Leopold has made some bold design choices with the FC660C. The matte black chassis and keys give it a sleek look, but the legend on the keys is hard to read. You’ll need to be fluent in key positioning or make lots of errors before you get used to it.
The keyboard is heavy and well-built, with rubber grips on the bottom to keep it firmly in place on your desk. It’s a 65% board, so it’s pretty compact, but it’s still easier to get used to than the HHKB. Plus, the barely visible legend blends in easily in both Windows and Mac modes.
Compared to our top pick, this layout is a little more niche and is missing some of the nice conveniences that the Leopold has.
The FC660C is pretty tall for a keyboard, and it doesn’t come with a wrist rest. I highly recommend getting one if you don’t want a strained wrist.
One of the coolest features of the Leopold FC660C is that it supports aftermarket control boards. If you’re not happy with the stock board’s performance, you can switch to a fully open-source key mapping solution without any hassle.
At $250, the Leopold FC660C is cheaper than the other keyboards on this list, but it’s still not cheap enough for me to recommend it to everyone.
4. Leopold FC980C
The Leopold FC980C is a great keyboard that offers a retro feel. It has a 98-key layout, which is similar to a full-size keyboard but with fewer keys and an offset arrow key cluster. The Topre switches are paired with high-quality single-shot PBT keycaps to provide a fantastic typing experience.
The keyboard’s build quality is excellent. It has a substantial weight, and while its dual-tone retro-stained white plastic finish may not be everyone’s cup of tea, it works well in Leopold’s favor.
Overall, the Leopold FC980C is an excellent keyboard for typing. With its solid build, well-crafted keycaps, and smooth Topre switches, you can’t go wrong. However, the $260 price tag may be a bit steep for some.
5. Cooler Master Novatouch TKL
The brand name Topre
This is the first mainstream brand keyboard on our list that uses Topre switches. In fact, the Cooler Master NovaTouch TKL predates all the other keyboards on this list!
The NovaTouch TKL follows the same design conventions of Topre keyboards; with a muted look, no backlighting, and a sturdy, professional-looking build. Moreover, Cooler Master even went the extra mile to offer keycap versatility by making the NovaTouch TKL compatible with Cherry MX keycaps.
At $200, the Cooler Master NovaTouch TKL isn’t outlandishly priced. In fact, its build quality and feel in the hand is right up there with its competitors in the same price point.
6. Epomaker Niz Plum Atom 68
Good clone at more affordable price
The Epomaker Niz Plum Atom 68 is a 65% keyboard that uses Topre clones in order to hit its budget price point.
The Niz Plum Atom 68 is surprisingly decent at mimicking a premium Topre keyboard. It has a rigid build quality thanks to a thick plastic chassis, feet with two different height levels, and a USB C cable. The legend is laser-etched, however, which isn’t quite on par with dye sublimation. But it makes up for it by using high-quality PBT keycaps.
Probably the biggest drawback of the Epomaker Niz Plum Atom 68 is its stabilizers. The hook-in stabs are more of a hindrance than a help, as they make removing keycaps a lot more trouble than it should be.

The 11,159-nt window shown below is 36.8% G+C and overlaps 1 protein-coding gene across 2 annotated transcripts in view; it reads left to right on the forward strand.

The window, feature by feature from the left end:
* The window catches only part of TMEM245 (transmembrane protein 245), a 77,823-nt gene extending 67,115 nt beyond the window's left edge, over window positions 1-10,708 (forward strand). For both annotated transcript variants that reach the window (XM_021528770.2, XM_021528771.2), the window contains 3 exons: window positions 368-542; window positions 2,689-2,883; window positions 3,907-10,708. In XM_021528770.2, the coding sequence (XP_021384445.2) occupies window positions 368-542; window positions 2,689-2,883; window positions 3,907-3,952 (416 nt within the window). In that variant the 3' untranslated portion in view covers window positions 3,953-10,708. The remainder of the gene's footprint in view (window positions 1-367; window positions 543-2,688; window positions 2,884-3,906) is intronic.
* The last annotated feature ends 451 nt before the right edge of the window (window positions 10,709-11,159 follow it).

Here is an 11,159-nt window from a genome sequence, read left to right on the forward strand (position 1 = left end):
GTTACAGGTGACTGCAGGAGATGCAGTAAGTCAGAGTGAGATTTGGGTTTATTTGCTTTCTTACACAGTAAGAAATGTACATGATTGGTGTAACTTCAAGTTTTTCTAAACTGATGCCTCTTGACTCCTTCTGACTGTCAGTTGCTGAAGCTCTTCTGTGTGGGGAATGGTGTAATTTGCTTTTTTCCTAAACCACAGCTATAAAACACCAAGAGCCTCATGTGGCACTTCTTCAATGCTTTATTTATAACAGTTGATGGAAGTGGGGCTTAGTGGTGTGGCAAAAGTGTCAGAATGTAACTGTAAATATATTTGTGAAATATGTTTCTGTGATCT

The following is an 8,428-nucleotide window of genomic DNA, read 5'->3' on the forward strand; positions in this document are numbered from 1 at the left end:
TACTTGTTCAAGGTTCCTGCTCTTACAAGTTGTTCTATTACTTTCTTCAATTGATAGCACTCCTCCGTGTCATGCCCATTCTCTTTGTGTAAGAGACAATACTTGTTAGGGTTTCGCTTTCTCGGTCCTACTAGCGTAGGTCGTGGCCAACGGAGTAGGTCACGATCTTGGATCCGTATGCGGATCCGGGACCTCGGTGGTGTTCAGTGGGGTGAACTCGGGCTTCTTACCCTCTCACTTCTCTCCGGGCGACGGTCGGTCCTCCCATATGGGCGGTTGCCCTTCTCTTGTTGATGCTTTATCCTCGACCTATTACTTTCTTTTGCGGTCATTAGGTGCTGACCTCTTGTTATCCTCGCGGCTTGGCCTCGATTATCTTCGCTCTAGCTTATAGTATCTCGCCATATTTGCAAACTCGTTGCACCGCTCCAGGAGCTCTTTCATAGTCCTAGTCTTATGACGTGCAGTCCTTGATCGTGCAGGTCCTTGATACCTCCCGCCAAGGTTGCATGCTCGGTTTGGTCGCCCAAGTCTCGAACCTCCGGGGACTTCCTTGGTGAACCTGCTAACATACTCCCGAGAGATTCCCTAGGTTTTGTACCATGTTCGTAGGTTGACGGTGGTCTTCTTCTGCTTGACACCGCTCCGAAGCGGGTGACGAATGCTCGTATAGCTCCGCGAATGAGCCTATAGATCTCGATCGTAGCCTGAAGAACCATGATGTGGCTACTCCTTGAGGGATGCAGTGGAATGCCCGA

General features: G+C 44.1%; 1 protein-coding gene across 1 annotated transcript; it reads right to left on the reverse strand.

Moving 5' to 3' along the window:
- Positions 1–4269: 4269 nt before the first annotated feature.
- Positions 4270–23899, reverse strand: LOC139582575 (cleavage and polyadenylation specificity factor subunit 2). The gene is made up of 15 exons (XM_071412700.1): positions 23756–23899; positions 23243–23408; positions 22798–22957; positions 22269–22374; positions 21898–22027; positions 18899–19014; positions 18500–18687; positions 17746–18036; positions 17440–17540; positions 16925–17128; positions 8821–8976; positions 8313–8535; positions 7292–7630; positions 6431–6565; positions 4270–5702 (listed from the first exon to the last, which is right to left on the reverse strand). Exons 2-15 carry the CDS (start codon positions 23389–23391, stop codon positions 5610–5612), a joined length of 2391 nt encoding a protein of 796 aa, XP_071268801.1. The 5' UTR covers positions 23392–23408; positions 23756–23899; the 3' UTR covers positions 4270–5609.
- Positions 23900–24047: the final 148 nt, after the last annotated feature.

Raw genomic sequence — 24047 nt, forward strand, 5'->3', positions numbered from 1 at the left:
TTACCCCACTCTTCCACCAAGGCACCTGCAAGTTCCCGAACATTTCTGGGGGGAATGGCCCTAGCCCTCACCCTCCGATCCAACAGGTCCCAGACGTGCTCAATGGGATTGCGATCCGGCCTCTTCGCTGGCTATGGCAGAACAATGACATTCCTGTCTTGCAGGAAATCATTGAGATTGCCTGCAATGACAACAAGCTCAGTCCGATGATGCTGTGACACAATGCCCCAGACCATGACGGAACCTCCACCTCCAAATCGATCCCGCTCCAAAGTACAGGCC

The Epomaker Niz Plum Atom 68 retails at around $180. Paying that much for a budget keyboard that uses clone switches should be laughable, but in the context of just how expensive Topre keyboards are—I’d say that it’s pretty well-priced.
What do Topre Switches Sound and Feel Like?
The biggest selling point of Topre switches is how they feel to type on.
They offer a soft, but firm tactile feel that is super quiet—so you wouldn’t have to worry about typing in a library or an office space.
The best way I can describe Topre switches is that they feel like typing on wet clay tablets. Make of that what you will.
Can you Lube Topre Switches?
Just like any other mechanical key switch, you can lube Topre switches. In fact, I even recommend it.
Lubing your Topres can greatly enhance their smoothness and minimize unwanted friction. Keeping your switches well-lubed is integral to their longevity, but make sure you use the right lubricant for the job.
I recommend using silicone lubricants for Topre switches. Tribosys 3204 and Krytox GPL 205 are both excellent choices.
Be sure to use only a small amount though, as over-lubing your switches yield equally bad results as not lubing them!
Are Topre Switches Good for Gaming?
When you think of gaming-focused key switches, Topres aren’t usually anyone’s first choice. But that does not mean they’re terrible for gaming.
In fact, some might even prefer the smooth and unique tactile experience over a traditional Cherry MX Red.
The unique feel of Topre switches and their fast return time can make them great for gaming.
Players can easily tell when a key has been pressed, which can give them a tactical advantage in fast-paced games, especially shooters.
It all boils down to personal preference. There’s a whole host of factors that goes into which switch works for you. The actuation force, travel distance, and tactile feedback all wildly differ between Topre switches and its competitors.
If you prefer no-nonsense, fast-paced, and super tactile switches for gaming: stick with something linear like Cherry MX Reds.
If you’re looking for something with a much more unique feel without trading off a lot of latency, maybe it’s worth giving Topre switches a try.